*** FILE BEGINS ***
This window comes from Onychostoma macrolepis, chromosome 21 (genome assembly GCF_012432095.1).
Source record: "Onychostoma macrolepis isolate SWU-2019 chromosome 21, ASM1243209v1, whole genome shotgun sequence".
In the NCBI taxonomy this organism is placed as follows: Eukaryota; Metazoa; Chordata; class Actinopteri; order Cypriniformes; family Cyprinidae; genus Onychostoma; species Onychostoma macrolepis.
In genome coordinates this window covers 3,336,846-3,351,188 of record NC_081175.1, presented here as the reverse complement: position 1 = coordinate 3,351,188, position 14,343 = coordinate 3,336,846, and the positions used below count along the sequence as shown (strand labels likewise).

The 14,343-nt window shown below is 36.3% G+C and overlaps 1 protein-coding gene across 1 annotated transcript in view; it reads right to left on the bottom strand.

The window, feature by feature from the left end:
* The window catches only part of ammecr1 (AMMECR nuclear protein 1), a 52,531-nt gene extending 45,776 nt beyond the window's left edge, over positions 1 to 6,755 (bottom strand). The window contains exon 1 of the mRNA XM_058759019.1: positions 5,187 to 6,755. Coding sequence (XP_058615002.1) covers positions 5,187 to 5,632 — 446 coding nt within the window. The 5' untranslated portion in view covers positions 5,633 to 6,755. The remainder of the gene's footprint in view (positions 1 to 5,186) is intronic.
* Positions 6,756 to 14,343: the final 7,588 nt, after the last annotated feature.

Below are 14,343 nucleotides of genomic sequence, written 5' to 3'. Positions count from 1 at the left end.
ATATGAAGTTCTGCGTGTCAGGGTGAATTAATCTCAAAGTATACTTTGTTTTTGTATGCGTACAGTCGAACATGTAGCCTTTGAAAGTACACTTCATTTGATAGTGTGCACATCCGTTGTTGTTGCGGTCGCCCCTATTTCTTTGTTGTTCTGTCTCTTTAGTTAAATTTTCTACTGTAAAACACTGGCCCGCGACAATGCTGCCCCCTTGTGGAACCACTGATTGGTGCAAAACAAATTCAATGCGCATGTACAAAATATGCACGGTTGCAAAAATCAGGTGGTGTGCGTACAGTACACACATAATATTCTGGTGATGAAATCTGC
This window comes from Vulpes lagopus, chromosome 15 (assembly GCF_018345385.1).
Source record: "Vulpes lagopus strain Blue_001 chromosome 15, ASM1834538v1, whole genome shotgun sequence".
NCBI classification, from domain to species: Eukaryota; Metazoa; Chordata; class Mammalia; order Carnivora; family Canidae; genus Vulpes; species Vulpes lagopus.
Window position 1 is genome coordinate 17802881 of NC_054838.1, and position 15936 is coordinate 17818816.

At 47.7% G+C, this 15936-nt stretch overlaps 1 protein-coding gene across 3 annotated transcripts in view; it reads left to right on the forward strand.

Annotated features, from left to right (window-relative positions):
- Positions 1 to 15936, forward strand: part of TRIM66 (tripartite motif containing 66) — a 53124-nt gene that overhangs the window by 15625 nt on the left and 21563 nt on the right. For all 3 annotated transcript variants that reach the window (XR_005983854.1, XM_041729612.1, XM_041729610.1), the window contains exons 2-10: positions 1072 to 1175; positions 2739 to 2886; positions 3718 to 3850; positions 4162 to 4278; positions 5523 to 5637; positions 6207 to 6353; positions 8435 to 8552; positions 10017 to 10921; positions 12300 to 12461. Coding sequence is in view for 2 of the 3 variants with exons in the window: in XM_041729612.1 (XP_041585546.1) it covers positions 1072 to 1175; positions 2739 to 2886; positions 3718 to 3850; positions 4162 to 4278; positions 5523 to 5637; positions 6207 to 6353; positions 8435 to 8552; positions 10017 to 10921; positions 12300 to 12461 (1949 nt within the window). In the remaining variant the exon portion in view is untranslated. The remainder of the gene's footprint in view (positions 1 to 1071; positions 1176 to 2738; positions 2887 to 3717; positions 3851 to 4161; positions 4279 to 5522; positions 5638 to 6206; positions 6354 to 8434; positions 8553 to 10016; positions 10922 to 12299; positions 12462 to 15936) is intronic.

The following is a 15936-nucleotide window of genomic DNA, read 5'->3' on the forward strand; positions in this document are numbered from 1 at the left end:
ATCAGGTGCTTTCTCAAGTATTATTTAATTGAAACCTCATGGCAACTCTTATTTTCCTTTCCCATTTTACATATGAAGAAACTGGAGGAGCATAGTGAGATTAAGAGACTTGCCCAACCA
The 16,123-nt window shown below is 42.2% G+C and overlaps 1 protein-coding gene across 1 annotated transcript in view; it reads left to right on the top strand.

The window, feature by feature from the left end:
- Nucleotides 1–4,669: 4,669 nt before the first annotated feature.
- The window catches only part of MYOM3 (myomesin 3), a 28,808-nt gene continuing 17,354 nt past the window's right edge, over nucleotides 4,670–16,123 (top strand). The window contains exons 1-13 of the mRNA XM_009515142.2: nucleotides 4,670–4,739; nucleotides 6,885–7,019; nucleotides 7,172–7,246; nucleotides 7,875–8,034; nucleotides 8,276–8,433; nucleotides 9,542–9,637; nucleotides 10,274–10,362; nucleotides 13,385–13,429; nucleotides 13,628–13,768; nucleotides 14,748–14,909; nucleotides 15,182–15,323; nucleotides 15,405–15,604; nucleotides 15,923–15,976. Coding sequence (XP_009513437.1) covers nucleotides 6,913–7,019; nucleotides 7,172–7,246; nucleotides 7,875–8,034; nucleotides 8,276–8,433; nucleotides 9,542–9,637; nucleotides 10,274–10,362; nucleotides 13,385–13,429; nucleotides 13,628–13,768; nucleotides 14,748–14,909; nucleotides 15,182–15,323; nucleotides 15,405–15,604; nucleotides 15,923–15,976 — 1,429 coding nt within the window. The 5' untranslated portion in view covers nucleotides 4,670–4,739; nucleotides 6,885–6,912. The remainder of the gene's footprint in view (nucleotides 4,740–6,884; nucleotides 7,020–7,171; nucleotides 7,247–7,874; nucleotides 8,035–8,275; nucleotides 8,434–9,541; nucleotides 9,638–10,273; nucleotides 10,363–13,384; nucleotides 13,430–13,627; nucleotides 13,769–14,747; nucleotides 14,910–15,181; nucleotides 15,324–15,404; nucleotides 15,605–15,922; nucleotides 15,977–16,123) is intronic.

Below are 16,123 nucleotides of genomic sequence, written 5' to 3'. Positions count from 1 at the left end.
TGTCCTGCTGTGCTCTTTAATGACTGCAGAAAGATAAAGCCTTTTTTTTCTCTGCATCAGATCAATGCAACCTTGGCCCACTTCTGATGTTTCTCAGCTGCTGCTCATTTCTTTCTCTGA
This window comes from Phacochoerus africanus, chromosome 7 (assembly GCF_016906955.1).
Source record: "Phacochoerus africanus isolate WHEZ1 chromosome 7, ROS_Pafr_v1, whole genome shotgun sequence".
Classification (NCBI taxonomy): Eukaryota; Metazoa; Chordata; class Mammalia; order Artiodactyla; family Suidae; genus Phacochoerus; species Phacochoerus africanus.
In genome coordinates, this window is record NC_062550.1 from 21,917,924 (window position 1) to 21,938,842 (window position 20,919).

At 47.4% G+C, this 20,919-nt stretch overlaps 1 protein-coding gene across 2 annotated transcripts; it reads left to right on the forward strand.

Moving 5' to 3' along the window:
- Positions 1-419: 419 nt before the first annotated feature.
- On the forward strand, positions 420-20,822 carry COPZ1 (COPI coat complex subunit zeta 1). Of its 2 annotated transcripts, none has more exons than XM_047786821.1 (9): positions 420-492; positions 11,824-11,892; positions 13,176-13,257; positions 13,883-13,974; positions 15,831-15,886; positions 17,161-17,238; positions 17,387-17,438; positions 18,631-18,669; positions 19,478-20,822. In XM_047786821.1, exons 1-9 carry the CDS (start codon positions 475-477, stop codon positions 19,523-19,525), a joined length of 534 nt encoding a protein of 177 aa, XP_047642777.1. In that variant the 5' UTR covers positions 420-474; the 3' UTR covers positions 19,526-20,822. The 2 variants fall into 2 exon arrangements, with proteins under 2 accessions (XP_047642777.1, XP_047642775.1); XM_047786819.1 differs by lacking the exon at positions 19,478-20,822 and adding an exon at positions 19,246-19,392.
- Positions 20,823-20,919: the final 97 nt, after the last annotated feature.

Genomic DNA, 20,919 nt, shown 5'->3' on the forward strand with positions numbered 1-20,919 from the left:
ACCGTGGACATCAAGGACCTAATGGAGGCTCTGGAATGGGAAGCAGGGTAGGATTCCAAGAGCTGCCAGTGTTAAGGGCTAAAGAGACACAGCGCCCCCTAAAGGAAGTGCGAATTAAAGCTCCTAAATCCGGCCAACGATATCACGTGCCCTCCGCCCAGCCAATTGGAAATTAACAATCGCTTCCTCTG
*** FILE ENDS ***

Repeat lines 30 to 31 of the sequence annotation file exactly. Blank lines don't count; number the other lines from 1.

At 47.4% G+C, this 20,919-nt stretch overlaps 1 protein-coding gene across 2 annotated transcripts; it reads left to right on the forward strand.

Moving 5' to 3' along the window: